I remembered making grape jelly with my Grandmother. We had an arbor in the back yard that was loaded with dark purple, thick skinned grapes. They were so delicious. Jelly day started early, picking and preparing the grapes and sterilizing our jars and lids. The kitchen steamed up and smelled all sugary, like candy. In a few hours we had rows of glistening purple jars lining the counters. That gave me the idea of making a jar of jelly.
I found a beautiful page on the Internet : David Lebovitz, living the sweet life in Paris , that gave simple and perfect instructions.
I gently cooked the currants until they were soft, then put them through a food mill. Weighing the juice on a postal scale, I came up with 6 ounces. The ratio between fruit and sugar for jelly is 1 to 1 so I knew I needed 6 ounces of organic cane sugar, which I also weighed out.
I brought the juice to a boil and skimmed off the scum that came to the top and stirred in the sugar. Everything was then brought to a boil for 5 minutes. It was at the perfect jelly stage! Everything took less than an hour.
When my daughter came home, I made us a snack. Homemade, buttered sourdough toast with red currant jelly and a cucumber smoothie, lol. I don’t want to waste these cucumbers! A combination of cucumber, frozen pineapple, frozen blueberries, a squirt of lemon juice and a spoonful of honey made a really good and refreshing drink.
All the hibiscus are blooming. A few raspberries and green beans are still trickling in. The cucumbers are taking over with a vengeance. Once again, my squash succumbed to mildew and I wish I had planted more potatoes.
The sourdough starter I made last week was ready to use Monday and I baked its first loaf of bread yesterday. I stuck with the recipe from, My Sister’s Kitchen. It never does me wrong.
My husband and I took a ride through the hills. We spent the day in an artsy little town, Rhinebeck, New York.
Rhinebeck has a real vintage vibe – there’s a big, old family-owned five and dime store in the center of town along with clothing stores, unique little shops, cafés and pubs.
Lots of the shops have hand made things for sale. I really liked Nectar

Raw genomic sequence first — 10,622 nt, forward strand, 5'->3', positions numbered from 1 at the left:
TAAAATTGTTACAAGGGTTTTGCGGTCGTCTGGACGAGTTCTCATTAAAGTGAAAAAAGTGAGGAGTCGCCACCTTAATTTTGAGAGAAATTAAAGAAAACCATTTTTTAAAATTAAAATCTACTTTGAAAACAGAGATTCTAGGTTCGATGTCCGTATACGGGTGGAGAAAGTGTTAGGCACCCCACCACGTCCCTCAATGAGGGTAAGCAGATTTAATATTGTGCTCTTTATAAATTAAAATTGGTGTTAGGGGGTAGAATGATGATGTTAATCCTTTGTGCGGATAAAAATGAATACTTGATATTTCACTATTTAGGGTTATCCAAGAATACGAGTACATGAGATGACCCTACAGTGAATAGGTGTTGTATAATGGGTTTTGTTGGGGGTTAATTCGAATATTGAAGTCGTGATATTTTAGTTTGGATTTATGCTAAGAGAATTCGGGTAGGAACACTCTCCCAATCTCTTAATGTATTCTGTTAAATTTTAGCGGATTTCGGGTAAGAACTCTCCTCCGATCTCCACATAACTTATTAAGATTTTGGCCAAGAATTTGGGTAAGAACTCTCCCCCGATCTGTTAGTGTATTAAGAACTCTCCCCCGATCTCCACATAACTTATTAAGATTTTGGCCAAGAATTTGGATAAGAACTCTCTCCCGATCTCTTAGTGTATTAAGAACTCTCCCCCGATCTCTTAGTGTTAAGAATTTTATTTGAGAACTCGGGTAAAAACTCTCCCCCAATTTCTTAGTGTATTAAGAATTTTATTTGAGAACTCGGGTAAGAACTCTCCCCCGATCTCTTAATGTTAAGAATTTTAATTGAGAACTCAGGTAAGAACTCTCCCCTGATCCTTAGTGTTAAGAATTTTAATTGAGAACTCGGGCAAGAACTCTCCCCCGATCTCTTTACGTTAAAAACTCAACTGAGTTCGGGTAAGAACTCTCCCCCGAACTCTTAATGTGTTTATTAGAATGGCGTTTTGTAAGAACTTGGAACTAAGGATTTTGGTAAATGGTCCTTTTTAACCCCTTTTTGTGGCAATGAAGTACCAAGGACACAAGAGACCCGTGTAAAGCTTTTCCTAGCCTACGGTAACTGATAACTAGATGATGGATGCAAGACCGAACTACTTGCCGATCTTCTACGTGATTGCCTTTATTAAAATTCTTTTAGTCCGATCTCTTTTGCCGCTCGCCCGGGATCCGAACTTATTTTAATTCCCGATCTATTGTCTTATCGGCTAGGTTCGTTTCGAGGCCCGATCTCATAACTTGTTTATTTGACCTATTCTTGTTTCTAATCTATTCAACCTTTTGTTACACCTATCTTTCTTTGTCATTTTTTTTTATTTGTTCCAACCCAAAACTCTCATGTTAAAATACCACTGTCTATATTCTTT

. It is a beautiful store and everything in there is fair trade, green or repurposed. The owner, Jenny, was really friendly and she told me she travels all over the world for her merchandise.
We had lunch outside on the patio of Terrapin
restaurant. They have fresh, crusty artisan breads and handmade cheeses. Their food is sourced locally and they use organic ingredients. Everything was fresh and full of flavor… deliciousness!
The little pizza shop in town sells handmade ice cream. I couldn’t resist. I got a black currant and cream ice cream cone and it was really good.
We went off the beaten path a little bit and found a big barn/ Antique mart. It was fun to poke around in there for a while before heading home.
Yesterday Word Press notified me that I’ve been blogging for a year!
It’s been such a great experience.There are so many wonderful blogs and people out there and so many more to discover:)
I neglected my sourdough starter for too long and it died. I started a new batch today and I’ll be able to start using it next week. I made it the old fashioned way, following Sally Fallon’s instructions in ” Nourishing Traditions”. I ground 2 cups of rye into flour and added 2 cups of cold water. The mixture stays covered with a clean cloth and will be kept on the kitchen counter. For the next 6 days I’ll transfer the starter into a clean bowl and add a cup of rye flour and a cup of water. It will get bubbly. Then it will settle down a bit and be ready for me to use for bread and baked goods. After that, I’ll keep it refrigerated and fed with rye flour and water . Hopefully, it will last for years, unless I abandon it again.